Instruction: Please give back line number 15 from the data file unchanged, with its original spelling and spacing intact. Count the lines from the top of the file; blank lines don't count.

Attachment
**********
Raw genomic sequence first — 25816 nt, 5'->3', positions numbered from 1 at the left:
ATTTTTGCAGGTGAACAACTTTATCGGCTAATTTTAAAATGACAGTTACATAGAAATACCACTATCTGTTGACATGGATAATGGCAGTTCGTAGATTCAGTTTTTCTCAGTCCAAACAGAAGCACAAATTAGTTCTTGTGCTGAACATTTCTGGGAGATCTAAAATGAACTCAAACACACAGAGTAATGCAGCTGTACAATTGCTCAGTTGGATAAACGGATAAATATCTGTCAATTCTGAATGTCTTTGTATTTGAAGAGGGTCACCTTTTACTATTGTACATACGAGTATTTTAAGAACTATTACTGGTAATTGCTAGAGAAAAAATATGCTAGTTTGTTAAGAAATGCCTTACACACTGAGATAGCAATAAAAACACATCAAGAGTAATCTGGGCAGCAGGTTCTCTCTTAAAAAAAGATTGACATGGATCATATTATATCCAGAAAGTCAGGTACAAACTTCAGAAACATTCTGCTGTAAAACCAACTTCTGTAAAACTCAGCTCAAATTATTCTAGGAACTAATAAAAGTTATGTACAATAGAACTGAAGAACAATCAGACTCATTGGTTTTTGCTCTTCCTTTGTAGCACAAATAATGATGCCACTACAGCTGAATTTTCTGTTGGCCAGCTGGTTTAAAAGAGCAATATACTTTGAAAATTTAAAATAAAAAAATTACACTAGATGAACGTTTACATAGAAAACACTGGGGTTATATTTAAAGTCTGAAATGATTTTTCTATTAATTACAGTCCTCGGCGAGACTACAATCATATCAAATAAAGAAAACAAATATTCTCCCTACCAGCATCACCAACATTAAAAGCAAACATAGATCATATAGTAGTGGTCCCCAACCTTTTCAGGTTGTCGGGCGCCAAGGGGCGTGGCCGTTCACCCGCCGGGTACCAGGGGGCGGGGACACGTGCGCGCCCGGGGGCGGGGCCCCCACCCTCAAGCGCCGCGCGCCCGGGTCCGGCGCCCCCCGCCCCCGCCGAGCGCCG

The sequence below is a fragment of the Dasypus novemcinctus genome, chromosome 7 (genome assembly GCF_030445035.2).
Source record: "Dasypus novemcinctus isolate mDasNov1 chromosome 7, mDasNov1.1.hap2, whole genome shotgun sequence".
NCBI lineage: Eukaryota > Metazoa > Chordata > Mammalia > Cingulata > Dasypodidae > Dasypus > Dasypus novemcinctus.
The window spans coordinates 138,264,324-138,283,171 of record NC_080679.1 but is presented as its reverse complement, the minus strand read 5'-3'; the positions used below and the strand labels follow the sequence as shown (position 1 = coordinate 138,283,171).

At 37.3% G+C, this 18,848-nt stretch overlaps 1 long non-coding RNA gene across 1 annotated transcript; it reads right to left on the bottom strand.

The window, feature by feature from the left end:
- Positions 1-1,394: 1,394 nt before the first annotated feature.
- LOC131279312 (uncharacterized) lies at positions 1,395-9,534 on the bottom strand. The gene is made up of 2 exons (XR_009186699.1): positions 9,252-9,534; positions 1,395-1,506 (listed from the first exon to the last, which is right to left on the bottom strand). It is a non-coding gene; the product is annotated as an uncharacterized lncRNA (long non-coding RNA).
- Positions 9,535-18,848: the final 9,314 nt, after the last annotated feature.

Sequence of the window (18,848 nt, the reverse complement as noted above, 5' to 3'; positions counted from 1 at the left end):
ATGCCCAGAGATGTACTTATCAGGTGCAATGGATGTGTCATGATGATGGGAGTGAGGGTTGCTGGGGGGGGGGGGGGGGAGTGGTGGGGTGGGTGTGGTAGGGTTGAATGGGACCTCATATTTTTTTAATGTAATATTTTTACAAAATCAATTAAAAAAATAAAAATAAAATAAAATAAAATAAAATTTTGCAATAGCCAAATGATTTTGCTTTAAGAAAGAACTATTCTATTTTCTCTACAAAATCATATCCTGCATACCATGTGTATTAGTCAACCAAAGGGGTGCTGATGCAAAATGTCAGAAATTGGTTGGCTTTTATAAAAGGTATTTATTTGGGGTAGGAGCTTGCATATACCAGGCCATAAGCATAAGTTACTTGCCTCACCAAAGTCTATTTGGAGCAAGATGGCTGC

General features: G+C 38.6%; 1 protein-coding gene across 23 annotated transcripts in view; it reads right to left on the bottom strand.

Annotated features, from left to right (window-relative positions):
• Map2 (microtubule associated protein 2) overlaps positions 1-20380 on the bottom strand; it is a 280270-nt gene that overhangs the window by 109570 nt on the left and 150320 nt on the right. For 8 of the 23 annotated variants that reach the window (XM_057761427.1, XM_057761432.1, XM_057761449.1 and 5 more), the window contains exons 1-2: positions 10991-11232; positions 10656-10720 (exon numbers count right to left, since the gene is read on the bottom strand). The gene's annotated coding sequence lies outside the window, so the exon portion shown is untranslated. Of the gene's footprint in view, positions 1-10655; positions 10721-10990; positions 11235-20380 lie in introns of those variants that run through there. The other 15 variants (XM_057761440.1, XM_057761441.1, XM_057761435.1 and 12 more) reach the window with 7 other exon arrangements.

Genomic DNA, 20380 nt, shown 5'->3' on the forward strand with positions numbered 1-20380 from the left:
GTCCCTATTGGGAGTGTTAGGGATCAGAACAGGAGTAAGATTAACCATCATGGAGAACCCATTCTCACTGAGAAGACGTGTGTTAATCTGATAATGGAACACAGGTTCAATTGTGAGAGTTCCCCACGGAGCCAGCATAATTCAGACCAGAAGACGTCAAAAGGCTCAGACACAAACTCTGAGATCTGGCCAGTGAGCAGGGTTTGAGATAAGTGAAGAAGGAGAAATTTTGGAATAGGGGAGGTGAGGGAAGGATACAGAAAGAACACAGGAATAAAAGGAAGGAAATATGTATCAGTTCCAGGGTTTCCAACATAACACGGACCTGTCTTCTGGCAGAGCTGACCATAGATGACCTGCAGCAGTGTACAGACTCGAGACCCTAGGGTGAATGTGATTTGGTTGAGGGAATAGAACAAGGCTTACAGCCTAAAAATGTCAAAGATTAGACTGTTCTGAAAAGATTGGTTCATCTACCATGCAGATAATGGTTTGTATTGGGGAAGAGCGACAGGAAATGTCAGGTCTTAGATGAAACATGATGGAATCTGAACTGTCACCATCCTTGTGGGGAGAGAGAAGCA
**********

Annotated features, from left to right (window-relative positions):